The Fake
The Fake

Claire is secretly finishing paintings for her famous artist father. Grayson is caught up in a life of petty crime and Claire's dad is his next target.

How to make your character seem like a real person--hopefully!

Feb 6, 2015 · 50 Comments

I thought we should probably move our journal posts for THE FAKE over here, but I'll cross-post everything here to the Wrong Side of the River journal as well, with links so you can find this one easier!

There have been a lot of comments on Chapter Two that mention the character development we've done for Claire and Grayson, so I thought I (Wen) would tell you about some of what we do to develop our characters fully so that they seem like real people by the time you get to read about them.

Because THE FAKE was the first book Natalie and I wrote together, it went a little differently than most. First, Natalie was writing him alone and he was meant to be an English boy called Baxter, who could have passed for a younger version of Benedict Cumberbatch's portrayal of Sherlock. Then, when I took over writing him, we re-thought just about everything about him. He became a more Americanised version, although he does still have a few Sherlock traits about him, not least of all his killer memory. Plus, we switched his name from Baxter to Grayson, because it seemed a little more American rich-boy to us.

Most of all, Grayson is Claire's opposite. She's like no one he ever met, and he's definitely like no one she ever met before. This gives a lot more scope for misunderstandings, and mischief. It also means it's easier for them to mis-judge each other. That's something that we're able to make use of in our story, since we write it from two perspectives. We get to see inside both of their heads and know what they're really up to, but they have to guess.

When I try to think up a character, there's a few things I almost always do before I start writing them. I'm an artist as well as a writer, so sometimes I sketch them (usually horribly, so don't ask to see them for the sake of my dignity!). One of my favorite things is to fill out a character questionnaire or profile. It's sort of like an interview where I ask my character all about himself and fill out his answers. (I suspect this is why people often think writers are 'eccentric'. Pft. Everyone talks to imaginary people sometimes, right? Right?).

I'll ask my characters things like: their full name, age, birthday, birth place, biggest hate, biggest love, etc. I also ask some questions that get to the really important stuff, like: what is your biggest fear? How do other people perceive you? Who are you closest to? Who is your biggest enemy, and why?

Those are the questions that reveal the most. Sometimes, I'll write a short story, where I think of a situation to put this character in based on the things he's afraid of, or can't live without, and then I put him in that situation and see how he reacts. That really helps when it comes time to put him in my story. Sometimes, those short stories end up in the main one, because we DO like to give our characters a tough time.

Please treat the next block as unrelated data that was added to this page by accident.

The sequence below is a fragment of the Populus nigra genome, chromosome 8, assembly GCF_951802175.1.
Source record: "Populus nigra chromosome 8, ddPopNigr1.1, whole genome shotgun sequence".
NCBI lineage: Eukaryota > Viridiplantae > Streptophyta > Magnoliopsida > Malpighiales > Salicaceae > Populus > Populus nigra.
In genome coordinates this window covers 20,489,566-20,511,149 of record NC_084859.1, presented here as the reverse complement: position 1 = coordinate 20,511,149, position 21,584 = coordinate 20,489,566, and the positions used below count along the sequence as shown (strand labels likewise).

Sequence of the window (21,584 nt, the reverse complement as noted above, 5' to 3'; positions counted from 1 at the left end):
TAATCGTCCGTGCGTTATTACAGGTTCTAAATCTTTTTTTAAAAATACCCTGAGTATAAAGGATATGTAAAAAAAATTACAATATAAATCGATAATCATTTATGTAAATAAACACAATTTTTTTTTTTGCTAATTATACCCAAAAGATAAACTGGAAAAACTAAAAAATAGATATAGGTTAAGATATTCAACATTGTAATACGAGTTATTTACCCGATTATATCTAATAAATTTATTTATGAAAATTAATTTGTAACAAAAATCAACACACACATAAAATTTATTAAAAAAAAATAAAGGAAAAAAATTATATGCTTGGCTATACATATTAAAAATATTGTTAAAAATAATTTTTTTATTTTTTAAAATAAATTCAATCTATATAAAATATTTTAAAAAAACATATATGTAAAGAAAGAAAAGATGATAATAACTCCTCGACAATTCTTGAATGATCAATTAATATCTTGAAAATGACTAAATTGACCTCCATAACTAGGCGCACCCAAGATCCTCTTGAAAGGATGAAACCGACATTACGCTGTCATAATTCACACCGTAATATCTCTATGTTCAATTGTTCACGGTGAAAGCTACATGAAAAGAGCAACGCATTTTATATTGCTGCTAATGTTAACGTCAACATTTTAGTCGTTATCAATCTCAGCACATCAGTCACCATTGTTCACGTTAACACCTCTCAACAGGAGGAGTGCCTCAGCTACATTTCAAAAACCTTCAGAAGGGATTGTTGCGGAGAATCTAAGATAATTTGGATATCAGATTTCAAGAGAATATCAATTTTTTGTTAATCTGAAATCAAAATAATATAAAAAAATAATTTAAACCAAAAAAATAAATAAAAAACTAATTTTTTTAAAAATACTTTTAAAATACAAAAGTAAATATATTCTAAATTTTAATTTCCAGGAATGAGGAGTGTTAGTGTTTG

Once I've got the questionnaire filled out, I usually know this person I want to write about like he's an old friend. You can see how we get so attached to our characters!

Often, by the time we've written an entire first draft (which is usually pretty messy and a bit confused), there are things about the character back in the beginning that need changed, but still, I usually have a pretty good handle on them from the beginning. Every character should have their own story arc, which means as well as the main plot of the story, there are things that will change about a character by the time the story is over. Stories usually take place at a significant place in a character's life, because if it wasn't something big, it probably wouldn't be much of a story. When big things happen to people, they change, but they will still stay true to who they are, deep down.

Once you've had a chance to get to know Grayson better, I will share some excerpts from his character profile/interview, and see whether you think it sounds like the person I created in the book.

This whole thing changes with every book I write, however. Sometimes, a character arrives in my head so fully formed that I already know them inside-out before I start to write. Grayson was a lot like that, actually, but I still did the character profile with him. Sometimes I don't have to at all.

So that's how I figure out more about my characters! We'll have to ask Natalie what she does to get to know hers better, even after all these years writing together, I just realized that I never asked!

Let me know in the comments if you have any questions. I will probably confuse you even worse with my answers, but it's worth a try!

Back soon with more fun stuff!

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